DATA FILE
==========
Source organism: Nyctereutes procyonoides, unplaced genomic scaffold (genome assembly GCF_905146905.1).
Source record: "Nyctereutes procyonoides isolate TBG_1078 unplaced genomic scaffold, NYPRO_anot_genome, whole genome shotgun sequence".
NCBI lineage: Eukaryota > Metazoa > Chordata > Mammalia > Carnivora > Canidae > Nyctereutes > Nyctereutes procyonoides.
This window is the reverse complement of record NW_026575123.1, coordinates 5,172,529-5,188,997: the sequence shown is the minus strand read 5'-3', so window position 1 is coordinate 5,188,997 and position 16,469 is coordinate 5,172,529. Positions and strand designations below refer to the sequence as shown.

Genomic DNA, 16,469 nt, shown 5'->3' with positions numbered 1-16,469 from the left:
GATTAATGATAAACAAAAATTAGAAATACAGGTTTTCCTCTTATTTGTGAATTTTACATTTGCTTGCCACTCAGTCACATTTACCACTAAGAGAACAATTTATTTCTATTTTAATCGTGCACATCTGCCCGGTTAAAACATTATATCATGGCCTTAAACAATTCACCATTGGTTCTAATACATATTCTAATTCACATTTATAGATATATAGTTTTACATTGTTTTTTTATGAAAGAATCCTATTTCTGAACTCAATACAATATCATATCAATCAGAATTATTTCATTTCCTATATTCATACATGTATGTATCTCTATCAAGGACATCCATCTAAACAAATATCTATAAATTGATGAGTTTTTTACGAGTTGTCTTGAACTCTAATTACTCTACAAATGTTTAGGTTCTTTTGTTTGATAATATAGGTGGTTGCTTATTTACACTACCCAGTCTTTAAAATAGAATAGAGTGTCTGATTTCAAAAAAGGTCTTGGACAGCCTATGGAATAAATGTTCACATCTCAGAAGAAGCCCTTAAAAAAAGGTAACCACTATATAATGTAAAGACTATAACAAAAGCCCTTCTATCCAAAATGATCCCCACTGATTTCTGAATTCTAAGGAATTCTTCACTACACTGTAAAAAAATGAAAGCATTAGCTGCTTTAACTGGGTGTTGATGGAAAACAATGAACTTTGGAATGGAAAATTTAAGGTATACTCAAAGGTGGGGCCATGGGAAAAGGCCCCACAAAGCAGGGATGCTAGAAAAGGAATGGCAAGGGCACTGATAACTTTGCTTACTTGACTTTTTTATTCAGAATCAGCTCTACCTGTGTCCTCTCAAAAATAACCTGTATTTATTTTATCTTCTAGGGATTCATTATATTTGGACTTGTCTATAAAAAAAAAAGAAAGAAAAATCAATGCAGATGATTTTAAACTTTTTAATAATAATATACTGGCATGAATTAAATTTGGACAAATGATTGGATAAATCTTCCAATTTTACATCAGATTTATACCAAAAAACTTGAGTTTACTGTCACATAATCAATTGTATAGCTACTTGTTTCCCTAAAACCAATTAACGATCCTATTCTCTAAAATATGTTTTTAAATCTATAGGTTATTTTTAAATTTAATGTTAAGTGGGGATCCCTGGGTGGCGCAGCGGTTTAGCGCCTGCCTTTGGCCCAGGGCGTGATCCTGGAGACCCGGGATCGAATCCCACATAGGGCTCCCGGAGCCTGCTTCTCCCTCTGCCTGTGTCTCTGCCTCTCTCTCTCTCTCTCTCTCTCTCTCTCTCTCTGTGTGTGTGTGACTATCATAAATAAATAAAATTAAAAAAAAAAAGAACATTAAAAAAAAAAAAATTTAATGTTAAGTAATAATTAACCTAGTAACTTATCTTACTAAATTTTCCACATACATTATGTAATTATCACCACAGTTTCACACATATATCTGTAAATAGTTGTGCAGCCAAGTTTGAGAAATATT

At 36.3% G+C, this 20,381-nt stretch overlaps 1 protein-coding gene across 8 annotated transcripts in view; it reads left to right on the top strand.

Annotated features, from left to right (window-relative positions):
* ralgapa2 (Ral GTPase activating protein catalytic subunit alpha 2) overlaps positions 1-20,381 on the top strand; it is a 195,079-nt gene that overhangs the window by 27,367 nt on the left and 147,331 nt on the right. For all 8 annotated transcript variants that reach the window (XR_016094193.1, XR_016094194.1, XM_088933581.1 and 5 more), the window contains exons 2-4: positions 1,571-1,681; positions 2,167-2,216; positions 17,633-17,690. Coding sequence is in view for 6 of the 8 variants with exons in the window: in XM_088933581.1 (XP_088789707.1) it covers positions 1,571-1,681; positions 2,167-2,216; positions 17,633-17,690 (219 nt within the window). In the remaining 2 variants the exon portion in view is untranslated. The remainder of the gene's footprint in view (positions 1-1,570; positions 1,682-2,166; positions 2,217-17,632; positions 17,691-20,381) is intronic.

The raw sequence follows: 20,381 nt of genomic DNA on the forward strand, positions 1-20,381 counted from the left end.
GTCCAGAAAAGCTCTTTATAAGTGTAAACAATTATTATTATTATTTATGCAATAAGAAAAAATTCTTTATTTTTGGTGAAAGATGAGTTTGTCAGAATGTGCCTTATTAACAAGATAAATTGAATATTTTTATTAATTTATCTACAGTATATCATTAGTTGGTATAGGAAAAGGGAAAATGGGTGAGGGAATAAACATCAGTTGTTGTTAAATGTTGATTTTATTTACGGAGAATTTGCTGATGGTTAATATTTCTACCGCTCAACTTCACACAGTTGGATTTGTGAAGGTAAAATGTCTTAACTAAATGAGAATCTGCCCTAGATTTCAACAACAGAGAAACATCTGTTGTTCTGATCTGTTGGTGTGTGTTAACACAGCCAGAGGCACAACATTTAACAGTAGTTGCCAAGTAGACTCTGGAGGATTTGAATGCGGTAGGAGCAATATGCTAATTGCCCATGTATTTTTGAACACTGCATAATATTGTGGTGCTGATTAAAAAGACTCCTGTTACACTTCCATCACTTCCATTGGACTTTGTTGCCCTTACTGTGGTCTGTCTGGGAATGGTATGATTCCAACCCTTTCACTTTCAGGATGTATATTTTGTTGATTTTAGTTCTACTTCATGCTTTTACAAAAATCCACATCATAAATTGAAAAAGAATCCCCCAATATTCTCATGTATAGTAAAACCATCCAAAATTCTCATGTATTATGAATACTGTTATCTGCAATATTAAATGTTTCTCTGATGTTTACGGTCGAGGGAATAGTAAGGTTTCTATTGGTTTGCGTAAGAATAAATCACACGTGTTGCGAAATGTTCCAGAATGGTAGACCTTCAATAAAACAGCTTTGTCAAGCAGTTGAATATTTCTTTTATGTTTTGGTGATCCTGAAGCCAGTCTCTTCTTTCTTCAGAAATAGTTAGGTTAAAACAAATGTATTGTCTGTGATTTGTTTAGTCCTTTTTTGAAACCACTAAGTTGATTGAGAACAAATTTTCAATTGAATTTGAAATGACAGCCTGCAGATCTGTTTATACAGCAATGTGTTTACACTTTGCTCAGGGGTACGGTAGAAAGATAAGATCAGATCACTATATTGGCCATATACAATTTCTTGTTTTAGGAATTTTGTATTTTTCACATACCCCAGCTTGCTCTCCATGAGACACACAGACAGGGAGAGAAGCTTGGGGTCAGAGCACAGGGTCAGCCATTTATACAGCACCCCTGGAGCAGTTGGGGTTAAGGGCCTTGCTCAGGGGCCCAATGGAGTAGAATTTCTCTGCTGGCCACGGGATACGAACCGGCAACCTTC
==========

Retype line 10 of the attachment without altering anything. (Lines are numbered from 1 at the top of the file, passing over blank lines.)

The raw sequence follows: 20,381 nt of genomic DNA on the forward strand, positions 1-20,381 counted from the left end.